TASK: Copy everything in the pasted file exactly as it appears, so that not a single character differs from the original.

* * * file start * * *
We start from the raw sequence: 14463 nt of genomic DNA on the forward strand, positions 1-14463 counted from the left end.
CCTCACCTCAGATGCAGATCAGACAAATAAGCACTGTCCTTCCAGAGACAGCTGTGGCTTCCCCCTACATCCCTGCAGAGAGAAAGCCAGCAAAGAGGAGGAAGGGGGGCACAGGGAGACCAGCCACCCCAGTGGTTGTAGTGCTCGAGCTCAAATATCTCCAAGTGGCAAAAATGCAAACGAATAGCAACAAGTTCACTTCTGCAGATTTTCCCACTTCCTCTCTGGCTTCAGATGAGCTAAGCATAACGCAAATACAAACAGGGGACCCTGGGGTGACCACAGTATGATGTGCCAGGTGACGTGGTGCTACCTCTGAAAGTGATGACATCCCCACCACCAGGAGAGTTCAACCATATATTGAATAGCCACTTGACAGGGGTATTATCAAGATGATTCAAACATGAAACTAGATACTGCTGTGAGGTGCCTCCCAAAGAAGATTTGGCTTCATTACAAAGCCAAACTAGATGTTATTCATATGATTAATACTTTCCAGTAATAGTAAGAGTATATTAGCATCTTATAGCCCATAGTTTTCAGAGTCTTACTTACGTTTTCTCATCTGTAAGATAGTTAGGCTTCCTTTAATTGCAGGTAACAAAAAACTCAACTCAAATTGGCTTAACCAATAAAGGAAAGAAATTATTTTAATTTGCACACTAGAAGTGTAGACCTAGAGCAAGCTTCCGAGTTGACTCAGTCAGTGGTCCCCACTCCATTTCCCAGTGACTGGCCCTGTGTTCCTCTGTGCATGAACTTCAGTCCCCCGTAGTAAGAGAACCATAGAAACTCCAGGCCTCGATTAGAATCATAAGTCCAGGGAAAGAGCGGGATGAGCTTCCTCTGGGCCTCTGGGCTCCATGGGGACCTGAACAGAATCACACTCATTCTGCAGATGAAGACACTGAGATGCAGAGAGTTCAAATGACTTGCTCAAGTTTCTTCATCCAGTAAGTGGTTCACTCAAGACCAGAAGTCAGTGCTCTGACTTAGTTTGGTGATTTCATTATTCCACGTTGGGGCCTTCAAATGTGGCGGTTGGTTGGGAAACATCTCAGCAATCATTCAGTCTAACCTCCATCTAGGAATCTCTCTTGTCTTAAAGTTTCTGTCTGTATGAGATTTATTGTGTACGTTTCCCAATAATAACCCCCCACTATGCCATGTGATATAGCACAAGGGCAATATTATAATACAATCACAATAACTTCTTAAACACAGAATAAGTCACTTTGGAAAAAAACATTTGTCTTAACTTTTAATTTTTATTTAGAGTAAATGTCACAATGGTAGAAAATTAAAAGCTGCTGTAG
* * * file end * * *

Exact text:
We start from the raw sequence: 14463 nt of genomic DNA on the forward strand, positions 1-14463 counted from the left end.
CCTCACCTCAGATGCAGATCAGACAAATAAGCACTGTCCTTCCAGAGACAGCTGTGGCTTCCCCCTACATCCCTGCAGAGAGAAAGCCAGCAAAGAGGAGGAAGGGGGGCACAGGGAGACCAGCCACCCCAGTGGTTGTAGTGCTCGAGCTCAAATATCTCCAAGTGGCAAAAATGCAAACGAATAGCAACAAGTTCACTTCTGCAGATTTTCCCACTTCCTCTCTGGCTTCAGATGAGCTAAGCATAACGCAAATACAAACAGGGGACCCTGGGGTGACCACAGTATGATGTGCCAGGTGACGTGGTGCTACCTCTGAAAGTGATGACATCCCCACCACCAGGAGAGTTCAACCATATATTGAATAGCCACTTGACAGGGGTATTATCAAGATGATTCAAACATGAAACTAGATACTGCTGTGAGGTGCCTCCCAAAGAAGATTTGGCTTCATTACAAAGCCAAACTAGATGTTATTCATATGATTAATACTTTCCAGTAATAGTAAGAGTATATTAGCATCTTATAGCCCATAGTTTTCAGAGTCTTACTTACGTTTTCTCATCTGTAAGATAGTTAGGCTTCCTTTAATTGCAGGTAACAAAAAACTCAACTCAAATTGGCTTAACCAATAAAGGAAAGAAATTATTTTAATTTGCACACTAGAAGTGTAGACCTAGAGCAAGCTTCCGAGTTGACTCAGTCAGTGGTCCCCACTCCATTTCCCAGTGACTGGCCCTGTGTTCCTCTGTGCATGAACTTCAGTCCCCCGTAGTAAGAGAACCATAGAAACTCCAGGCCTCGATTAGAATCATAAGTCCAGGGAAAGAGCGGGATGAGCTTCCTCTGGGCCTCTGGGCTCCATGGGGACCTGAACAGAATCACACTCATTCTGCAGATGAAGACACTGAGATGCAGAGAGTTCAAATGACTTGCTCAAGTTTCTTCATCCAGTAAGTGGTTCACTCAAGACCAGAAGTCAGTGCTCTGACTTAGTTTGGTGATTTCATTATTCCACGTTGGGGCCTTCAAATGTGGCGGTTGGTTGGGAAACATCTCAGCAATCATTCAGTCTAACCTCCATCTAGGAATCTCTCTTGTCTTAAAGTTTCTGTCTGTATGAGATTTATTGTGTACGTTTCCCAATAATAACCCCCCACTATGCCATGTGATATAGCACAAGGGCAATATTATAATACAATCACAATAACTTCTTAAACACAGAATAAGTCACTTTGGAAAAAAACATTTGTCTTAACTTTTAATTTTTATTTAGAGTAAATGTCACAATGGTAGAAAATTAAAAGCTGCTGTAG